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Nicaragua : rural water supply, sanitation, and environmental health program

Final report of the two year Environmental Health Project (EHP) Nicaragua : Rural Water Supply, Sanitation, and Environmental Health Program (EHP/Nica) documents the programme's history from design and start-up through the final review and evaluation of specific components and closeout activities. It draws upon a wide range of inputs: program documentation, monitoring outputs, final reports of private voluntary organizations (PVO's), and the results of a wrap-up workshop that discussed key lessons and conclusions. Chapter 1 provides a background to the programme. Chapter 2 describes programme components and activities and presents a global picture of the quantifiable outputs. Chapter 3 presents an in-depth description and analysis of the programme's main components and discusses their impact upon the beneficiary population. Chapter 4 discusses key aspects pf programme management and technical assistance. Chapter 5 summarizes some of the most significant conclusions and lessons learned with the objective of informing the design and management of future such programmes. Lessons learned vary from technical issues to the design and delivery of project software and overall programme management. Results have been encouraging with progress made in key software areas as well as in meeting physical output targets. Community management structures have been established or strengthened, hygiene promotion has brought about improvement in critical behaviours, and retention of hygiene-related messages is high. By increasing the institutional capacity of partner PVO's, the programme has had a strategic impact upon the sub sector in Nicaragua. The programme demonstrated that it is possible both to implement a large-scale rural WSS programme and to achieve relatively high-quality results within a narrow time frame. A key lesson is that a WSS programme of this magnitude and complexity benefited enormously from having a continuous and proactive programme management and technical expertise of an organization such as EHP/Nica. One of the programme's most significant aspects was its strategic impact upon redefining the emphasis of WSS project interventions, consistently reinforcing the conceptual shift from a water and sanitation intervention, which includes a health component, to a health intervention with water and sanitation infrastructure components. The impact of this change in approach was clearly recognized and welcomed by key players.

TitleNicaragua : rural water supply, sanitation, and environmental health program
Publication TypeMiscellaneous
Year of Publication2001
AuthorsLockwood, H., Medrano Morales, G., Olmedo Altamiro, J.
Secondary TitleActivity report / EHP
Volumeno. 106
Paginationxv, 77 p.
Date Published2001-12-01
PublisherEnvironmental Health Project (EHP)
Place PublishedArlington, VA, USA
Keywordsadministration, environmental health, evaluation, health education, implementation, monitoring, nicaragua, programmes, rural areas, sanitation, sdilac, uebw, water supply
Abstract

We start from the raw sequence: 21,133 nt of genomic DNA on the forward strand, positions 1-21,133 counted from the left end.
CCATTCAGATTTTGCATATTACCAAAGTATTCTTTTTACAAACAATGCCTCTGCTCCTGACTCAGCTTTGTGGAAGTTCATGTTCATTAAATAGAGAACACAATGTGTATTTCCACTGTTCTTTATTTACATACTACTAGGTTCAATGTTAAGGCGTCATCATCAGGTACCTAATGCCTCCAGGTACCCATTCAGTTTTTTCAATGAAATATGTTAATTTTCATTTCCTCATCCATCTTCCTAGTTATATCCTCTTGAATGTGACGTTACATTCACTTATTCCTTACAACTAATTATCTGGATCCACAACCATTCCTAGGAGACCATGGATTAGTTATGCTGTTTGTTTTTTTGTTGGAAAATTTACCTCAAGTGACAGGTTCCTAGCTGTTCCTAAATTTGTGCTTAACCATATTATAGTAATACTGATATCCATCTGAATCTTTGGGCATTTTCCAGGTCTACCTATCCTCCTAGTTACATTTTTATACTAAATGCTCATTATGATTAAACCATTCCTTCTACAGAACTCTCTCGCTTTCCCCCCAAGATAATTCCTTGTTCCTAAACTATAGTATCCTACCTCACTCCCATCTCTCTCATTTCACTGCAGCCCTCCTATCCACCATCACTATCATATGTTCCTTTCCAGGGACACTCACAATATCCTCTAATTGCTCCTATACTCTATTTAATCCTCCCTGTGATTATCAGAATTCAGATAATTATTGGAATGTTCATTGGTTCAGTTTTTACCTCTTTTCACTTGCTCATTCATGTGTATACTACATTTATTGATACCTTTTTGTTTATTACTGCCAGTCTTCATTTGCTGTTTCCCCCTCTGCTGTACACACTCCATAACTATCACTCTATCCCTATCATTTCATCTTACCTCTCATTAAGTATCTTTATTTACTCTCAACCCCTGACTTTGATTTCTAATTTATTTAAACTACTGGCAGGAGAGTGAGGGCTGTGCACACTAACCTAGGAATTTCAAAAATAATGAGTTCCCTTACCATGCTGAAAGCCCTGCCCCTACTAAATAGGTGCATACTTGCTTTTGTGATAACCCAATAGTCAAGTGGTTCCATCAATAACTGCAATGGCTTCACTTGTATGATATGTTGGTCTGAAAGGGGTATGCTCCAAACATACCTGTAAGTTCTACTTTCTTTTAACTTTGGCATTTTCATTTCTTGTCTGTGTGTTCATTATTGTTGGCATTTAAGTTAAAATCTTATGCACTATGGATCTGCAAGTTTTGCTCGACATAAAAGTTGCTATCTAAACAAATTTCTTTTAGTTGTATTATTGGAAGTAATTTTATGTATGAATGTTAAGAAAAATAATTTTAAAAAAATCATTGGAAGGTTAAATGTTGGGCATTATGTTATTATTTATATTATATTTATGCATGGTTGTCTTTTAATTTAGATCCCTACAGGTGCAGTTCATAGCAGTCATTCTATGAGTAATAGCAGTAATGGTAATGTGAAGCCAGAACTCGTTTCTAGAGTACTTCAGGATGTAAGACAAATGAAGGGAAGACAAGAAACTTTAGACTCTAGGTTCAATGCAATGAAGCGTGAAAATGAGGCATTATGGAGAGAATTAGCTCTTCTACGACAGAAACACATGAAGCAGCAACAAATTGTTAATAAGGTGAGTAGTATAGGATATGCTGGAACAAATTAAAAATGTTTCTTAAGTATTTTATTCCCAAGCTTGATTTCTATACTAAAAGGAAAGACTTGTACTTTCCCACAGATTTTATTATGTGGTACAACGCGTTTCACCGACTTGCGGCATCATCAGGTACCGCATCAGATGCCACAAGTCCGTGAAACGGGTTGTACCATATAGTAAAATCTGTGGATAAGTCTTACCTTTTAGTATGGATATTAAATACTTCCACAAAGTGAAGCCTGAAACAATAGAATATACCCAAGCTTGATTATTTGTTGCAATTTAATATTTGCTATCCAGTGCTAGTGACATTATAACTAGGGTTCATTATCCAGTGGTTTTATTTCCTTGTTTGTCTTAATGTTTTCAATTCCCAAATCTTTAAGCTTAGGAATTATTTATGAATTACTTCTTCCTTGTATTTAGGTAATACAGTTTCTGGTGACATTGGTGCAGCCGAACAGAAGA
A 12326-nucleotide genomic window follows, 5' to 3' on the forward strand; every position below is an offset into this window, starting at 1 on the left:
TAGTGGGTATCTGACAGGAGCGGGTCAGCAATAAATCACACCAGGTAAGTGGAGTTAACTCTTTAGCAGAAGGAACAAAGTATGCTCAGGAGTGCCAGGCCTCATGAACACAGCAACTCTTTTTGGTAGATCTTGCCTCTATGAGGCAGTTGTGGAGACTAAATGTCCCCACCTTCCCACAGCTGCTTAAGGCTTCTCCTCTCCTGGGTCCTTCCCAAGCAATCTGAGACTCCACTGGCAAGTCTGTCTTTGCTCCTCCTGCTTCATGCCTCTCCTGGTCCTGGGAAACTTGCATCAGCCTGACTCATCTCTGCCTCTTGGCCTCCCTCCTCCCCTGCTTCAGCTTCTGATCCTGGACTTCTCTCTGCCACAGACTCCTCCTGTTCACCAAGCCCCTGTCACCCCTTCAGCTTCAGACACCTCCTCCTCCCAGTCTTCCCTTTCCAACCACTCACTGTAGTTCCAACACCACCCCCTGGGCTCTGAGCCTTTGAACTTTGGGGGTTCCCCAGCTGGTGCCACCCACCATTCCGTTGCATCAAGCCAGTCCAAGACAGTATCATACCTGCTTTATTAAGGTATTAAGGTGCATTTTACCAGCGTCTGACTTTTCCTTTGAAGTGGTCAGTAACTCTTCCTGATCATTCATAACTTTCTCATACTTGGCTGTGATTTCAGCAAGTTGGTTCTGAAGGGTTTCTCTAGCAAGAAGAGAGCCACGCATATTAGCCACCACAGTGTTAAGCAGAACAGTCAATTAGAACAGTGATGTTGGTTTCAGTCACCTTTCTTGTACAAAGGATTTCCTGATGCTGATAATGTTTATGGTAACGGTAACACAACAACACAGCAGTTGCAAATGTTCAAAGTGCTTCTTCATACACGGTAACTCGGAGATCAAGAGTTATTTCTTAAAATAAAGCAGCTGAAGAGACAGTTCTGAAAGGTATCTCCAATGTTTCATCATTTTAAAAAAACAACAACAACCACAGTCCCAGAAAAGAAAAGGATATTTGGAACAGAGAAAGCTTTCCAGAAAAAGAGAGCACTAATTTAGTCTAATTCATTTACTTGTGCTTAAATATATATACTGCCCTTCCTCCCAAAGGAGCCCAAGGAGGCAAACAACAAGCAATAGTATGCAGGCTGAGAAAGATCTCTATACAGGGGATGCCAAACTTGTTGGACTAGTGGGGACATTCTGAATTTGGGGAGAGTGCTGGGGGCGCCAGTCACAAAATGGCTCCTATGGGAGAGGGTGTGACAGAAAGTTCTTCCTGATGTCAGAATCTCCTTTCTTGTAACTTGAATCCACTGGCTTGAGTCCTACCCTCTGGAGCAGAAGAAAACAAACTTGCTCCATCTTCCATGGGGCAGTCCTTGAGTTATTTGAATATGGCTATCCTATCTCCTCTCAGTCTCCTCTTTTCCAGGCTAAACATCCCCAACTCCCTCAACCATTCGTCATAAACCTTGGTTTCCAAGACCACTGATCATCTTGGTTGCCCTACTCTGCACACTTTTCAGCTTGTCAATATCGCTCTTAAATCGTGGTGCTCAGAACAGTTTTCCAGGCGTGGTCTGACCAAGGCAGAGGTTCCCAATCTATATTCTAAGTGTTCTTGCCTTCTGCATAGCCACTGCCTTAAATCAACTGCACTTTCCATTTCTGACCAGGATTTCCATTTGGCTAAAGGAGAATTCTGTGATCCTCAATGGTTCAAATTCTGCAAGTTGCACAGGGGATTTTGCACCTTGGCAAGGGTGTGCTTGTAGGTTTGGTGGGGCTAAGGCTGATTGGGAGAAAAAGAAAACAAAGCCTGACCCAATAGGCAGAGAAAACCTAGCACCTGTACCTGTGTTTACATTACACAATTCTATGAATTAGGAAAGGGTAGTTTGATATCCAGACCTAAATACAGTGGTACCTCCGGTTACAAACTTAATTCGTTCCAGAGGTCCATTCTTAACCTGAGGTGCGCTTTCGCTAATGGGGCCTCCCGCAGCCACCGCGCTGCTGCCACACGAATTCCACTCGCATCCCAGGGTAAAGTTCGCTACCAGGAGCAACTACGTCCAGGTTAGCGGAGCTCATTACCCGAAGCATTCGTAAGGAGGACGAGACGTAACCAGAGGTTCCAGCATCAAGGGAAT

Final report of the two year Environmental Health Project (EHP) Nicaragua : Rural Water Supply, Sanitation, and Environmental Health Program (EHP/Nica) documents the programme's history from design and start-up through the final review and evaluation of specific components and closeout activities. It draws upon a wide range of inputs: program documentation, monitoring outputs, final reports of private voluntary organizations (PVO's), and the results of a wrap-up workshop that discussed key lessons and conclusions. Chapter 1 provides a background to the programme. Chapter 2 describes programme components and activities and presents a global picture of the quantifiable outputs. Chapter 3 presents an in-depth description and analysis of the programme's main components and discusses their impact upon the beneficiary population. Chapter 4 discusses key aspects pf programme management and technical assistance. Chapter 5 summarizes some of the most significant conclusions and lessons learned with the objective of informing the design and management of future such programmes. Lessons learned vary from technical issues to the design and delivery of project software and overall programme management. Results have been encouraging with progress made in key software areas as well as in meeting physical output targets. Community management structures have been established or strengthened, hygiene promotion has brought about improvement in critical behaviours, and retention of hygiene-related messages is high. By increasing the institutional capacity of partner PVO's, the programme has had a strategic impact upon the sub sector in Nicaragua. The programme demonstrated that it is possible both to implement a large-scale rural WSS programme and to achieve relatively high-quality results within a narrow time frame. A key lesson is that a WSS programme of this magnitude and complexity benefited enormously from having a continuous and proactive programme management and technical expertise of an organization such as EHP/Nica. One of the programme's most significant aspects was its strategic impact upon redefining the emphasis of WSS project interventions, consistently reinforcing the conceptual shift from a water and sanitation intervention, which includes a health component, to a health intervention with water and sanitation infrastructure components. The impact of this change in approach was clearly recognized and welcomed by key players.

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